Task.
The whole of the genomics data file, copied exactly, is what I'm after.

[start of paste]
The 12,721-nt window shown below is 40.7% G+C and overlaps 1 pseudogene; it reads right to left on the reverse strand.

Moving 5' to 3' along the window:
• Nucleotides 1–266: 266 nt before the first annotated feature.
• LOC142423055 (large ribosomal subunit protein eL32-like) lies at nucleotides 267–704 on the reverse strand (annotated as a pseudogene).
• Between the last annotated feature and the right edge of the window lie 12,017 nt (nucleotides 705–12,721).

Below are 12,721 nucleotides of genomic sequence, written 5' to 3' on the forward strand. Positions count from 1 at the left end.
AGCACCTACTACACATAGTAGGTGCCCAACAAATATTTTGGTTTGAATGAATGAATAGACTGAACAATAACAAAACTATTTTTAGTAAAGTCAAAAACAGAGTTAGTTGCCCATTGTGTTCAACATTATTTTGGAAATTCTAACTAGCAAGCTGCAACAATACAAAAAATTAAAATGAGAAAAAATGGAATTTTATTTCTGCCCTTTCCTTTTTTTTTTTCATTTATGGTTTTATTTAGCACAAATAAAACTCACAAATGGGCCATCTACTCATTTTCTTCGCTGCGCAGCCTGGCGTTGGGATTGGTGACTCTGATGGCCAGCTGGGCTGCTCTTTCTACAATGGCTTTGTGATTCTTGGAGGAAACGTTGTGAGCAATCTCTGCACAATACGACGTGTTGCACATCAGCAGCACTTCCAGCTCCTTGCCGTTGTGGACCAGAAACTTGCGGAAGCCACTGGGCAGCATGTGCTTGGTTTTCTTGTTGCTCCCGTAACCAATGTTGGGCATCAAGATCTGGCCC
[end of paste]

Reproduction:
The 12,721-nt window shown below is 40.7% G+C and overlaps 1 pseudogene; it reads right to left on the reverse strand.

Moving 5' to 3' along the window:
• Nucleotides 1–266: 266 nt before the first annotated feature.
• LOC142423055 (large ribosomal subunit protein eL32-like) lies at nucleotides 267–704 on the reverse strand (annotated as a pseudogene).
• Between the last annotated feature and the right edge of the window lie 12,017 nt (nucleotides 705–12,721).

Below are 12,721 nucleotides of genomic sequence, written 5' to 3' on the forward strand. Positions count from 1 at the left end.
AGCACCTACTACACATAGTAGGTGCCCAACAAATATTTTGGTTTGAATGAATGAATAGACTGAACAATAACAAAACTATTTTTAGTAAAGTCAAAAACAGAGTTAGTTGCCCATTGTGTTCAACATTATTTTGGAAATTCTAACTAGCAAGCTGCAACAATACAAAAAATTAAAATGAGAAAAAATGGAATTTTATTTCTGCCCTTTCCTTTTTTTTTTTCATTTATGGTTTTATTTAGCACAAATAAAACTCACAAATGGGCCATCTACTCATTTTCTTCGCTGCGCAGCCTGGCGTTGGGATTGGTGACTCTGATGGCCAGCTGGGCTGCTCTTTCTACAATGGCTTTGTGATTCTTGGAGGAAACGTTGTGAGCAATCTCTGCACAATACGACGTGTTGCACATCAGCAGCACTTCCAGCTCCTTGCCGTTGTGGACCAGAAACTTGCGGAAGCCACTGGGCAGCATGTGCTTGGTTTTCTTGTTGCTCCCGTAACCAATGTTGGGCATCAAGATCTGGCCC